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Posted by John Brand on December 6, 2012
I've been spending the last few months doing research and a number of speaking engagements and webinars on the evolution of Big Data in Asia Pacific. What has become clear is that APAC organisations are struggling with the disruptive forces of big data - whether they have actually implemented it or not.
Disruptive technologies are often assumed to be disruptive because of the transformational benefits they might bring to those organisations that actually implement them. However, this research has highlighted that disruption exists simply because the concept exists. Whether the term relates to something physical or real (or not), it's still becoming disruptive to the organisation. We've seen this many times before - cloud computing, radio frequency identification tags (RFID), electronic market places - the list goes on.
How companies choose to cope with this disruption...or how they attempt to challenge it head-on...is particularly interesting. For some, it's a case of complete denial - "there's nothing new or different about this technology (or the problems that it's supposed to be solving)...so we don't need to do anything". For others it's a case of failing fast and pushing the bounds of what is, or what is not, possible. Whether Big Data is the underlying driving force or not, really doesn't matter. It's a catalyst for change that brings a change in thinking, a change in organisational priorities and a change in operational and project budget allocations.
Addressing Big Data opportunities, along with many other disruptive technologies, is not simply a matter of deploying a "proof of concept" project. Even if it were, the disruption starts well before any hardware, software or expertise ever comes into the organisation. The conversations and exploration that leads to analysis of opportunities and risks are just as (if not more) disruptive to the organisation than the technology itself. In Asia Pacific, there's still a lot of talk and postulation about the definitions and characteristics of Big Data. This is disruptive. It challenges the business to examine its thinking, to re-evaluate what it thinks it knows, and to make some decisions (at some point) about what it wants to do about it.
The disruption for organisations in Asia Pacific is possibly even more significant than in many other parts of the world though. Not only because of what these Big Data technologies and techniques can ultimately bring, but because of the wide variance of economic, political, cultural, lingual and other influences that exist within the region. It's incredibly difficult to pin this thing down to just a few common use cases, a few best practise implementation models or a few market leading vendors. The disruption actually comes from the myriad of case studies, the multitude of vendor options (and myths) and the user stories that are being published in the media, talked about at conferences - and even displayed on airport billboards, inside magazine articles and on mainstream television media.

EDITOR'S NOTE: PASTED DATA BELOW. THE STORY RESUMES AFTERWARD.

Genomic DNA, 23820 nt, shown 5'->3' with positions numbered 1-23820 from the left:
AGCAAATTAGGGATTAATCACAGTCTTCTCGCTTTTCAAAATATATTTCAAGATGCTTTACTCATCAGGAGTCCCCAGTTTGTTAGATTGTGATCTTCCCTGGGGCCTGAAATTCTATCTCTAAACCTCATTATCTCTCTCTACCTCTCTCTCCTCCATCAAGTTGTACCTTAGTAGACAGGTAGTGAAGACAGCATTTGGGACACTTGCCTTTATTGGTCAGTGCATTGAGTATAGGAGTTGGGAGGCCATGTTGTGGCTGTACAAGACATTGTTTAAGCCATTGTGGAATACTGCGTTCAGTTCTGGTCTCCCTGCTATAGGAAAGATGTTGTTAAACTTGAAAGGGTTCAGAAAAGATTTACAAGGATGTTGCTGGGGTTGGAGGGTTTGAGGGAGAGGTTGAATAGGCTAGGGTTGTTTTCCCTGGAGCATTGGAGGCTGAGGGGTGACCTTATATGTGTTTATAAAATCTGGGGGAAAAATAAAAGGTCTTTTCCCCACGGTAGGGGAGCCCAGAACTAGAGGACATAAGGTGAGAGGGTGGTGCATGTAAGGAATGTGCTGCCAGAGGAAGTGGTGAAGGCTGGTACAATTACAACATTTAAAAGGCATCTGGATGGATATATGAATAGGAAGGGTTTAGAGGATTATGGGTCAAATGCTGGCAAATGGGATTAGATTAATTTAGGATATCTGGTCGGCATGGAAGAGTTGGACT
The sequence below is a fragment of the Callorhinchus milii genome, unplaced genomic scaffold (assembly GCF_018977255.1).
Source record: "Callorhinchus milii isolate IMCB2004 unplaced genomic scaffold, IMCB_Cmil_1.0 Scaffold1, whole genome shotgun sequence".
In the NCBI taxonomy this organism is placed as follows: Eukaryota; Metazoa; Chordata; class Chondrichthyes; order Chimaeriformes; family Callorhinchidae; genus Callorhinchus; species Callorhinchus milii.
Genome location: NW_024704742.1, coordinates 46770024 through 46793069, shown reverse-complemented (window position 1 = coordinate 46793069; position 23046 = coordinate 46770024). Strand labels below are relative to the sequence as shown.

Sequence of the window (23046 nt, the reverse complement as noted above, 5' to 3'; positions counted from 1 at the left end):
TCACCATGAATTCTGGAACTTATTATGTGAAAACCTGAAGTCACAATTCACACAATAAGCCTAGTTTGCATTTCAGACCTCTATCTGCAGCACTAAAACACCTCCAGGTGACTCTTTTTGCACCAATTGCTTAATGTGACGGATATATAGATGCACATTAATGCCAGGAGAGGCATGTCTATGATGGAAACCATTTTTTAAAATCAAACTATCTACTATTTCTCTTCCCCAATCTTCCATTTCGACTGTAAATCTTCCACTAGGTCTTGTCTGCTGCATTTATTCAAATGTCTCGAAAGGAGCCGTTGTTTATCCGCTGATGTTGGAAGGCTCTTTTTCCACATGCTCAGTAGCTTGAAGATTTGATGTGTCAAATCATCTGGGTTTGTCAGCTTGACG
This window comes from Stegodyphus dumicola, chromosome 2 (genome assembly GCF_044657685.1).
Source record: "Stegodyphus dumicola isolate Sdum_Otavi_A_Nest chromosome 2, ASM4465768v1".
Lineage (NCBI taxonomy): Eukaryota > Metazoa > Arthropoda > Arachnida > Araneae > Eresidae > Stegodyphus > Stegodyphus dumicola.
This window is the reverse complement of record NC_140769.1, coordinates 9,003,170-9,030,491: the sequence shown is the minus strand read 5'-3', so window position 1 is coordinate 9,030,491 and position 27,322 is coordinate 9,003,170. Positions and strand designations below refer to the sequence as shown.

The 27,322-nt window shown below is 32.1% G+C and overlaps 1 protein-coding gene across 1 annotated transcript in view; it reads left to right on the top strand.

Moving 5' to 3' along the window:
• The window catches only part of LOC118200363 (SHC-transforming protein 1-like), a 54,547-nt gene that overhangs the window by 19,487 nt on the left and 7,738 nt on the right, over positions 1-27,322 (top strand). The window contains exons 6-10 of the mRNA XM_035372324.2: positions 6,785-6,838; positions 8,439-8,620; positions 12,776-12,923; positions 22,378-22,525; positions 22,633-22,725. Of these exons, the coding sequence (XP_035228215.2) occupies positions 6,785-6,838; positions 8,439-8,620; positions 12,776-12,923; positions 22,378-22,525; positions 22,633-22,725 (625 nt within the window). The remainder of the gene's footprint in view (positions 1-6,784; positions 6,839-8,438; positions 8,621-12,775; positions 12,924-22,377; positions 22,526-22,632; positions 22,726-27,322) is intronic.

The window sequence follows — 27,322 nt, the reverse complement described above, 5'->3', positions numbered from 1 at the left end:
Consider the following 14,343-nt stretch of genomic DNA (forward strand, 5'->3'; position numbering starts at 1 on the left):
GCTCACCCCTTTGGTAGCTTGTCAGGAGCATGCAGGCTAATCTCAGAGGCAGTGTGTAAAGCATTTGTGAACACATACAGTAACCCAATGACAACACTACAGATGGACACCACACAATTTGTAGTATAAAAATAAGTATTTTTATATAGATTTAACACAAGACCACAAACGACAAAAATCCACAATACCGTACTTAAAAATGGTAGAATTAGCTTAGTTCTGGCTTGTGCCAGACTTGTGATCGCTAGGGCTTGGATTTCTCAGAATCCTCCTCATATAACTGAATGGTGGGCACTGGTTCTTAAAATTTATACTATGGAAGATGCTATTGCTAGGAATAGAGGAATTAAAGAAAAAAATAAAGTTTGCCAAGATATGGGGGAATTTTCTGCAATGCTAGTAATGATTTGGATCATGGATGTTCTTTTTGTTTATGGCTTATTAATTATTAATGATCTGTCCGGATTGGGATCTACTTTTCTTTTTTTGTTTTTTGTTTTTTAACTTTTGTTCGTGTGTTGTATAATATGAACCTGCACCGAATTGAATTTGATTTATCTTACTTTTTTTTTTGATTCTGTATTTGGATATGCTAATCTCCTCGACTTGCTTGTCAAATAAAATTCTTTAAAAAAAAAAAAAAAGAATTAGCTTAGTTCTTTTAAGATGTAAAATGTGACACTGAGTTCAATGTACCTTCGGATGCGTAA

Big data in Asia Pacific is clearly happening and it is already very real. Our research data shows that. But not everyone will adopt it. And not everyone will have equally great experiences with it. The challenge for organisations operating in the Asia Pacific region will be to choose the solutions, architectures, vendors and sourcing options that best suit them. Not necessarily a consultant recommended "global best practise". As I often say to clients, the days of the "When Harry Met Sally" IT strategy are long gone. "We'll have what they're having"* is no longer appropriate. So, waiting for the dust to settle and to see the fallout that has occurred, is not making a decision based on improving organisational performance. It's based on a severe aversion to risk.
We're just about to release some initial research findings on the experiences with Big Data across Asia Pacific written by myself and Michael Barnes. Our first report will be out very soon. And there'll no doubt be plenty more to come. What is clear, even from this initial research, is that - even if you're not doing anything with it (yet) - Big Data is already a disruption. To embrace it? Avoid it? Surround it? Subsume it? Ignore it? The choice is yours. But think about what the disruption really means to the organisation - and do something constructive with that.
Let me know your experiences with Big Data in Asia Pacific so we can continue to research and keep track of its evolution.
*The actual quote from the movie "When Harry Met Sally" was "I'll have what she's having." An interesting side note is that this particular movie - and this particular line from it - seems to be well recognised in almost every country and region across Asia Pacific!
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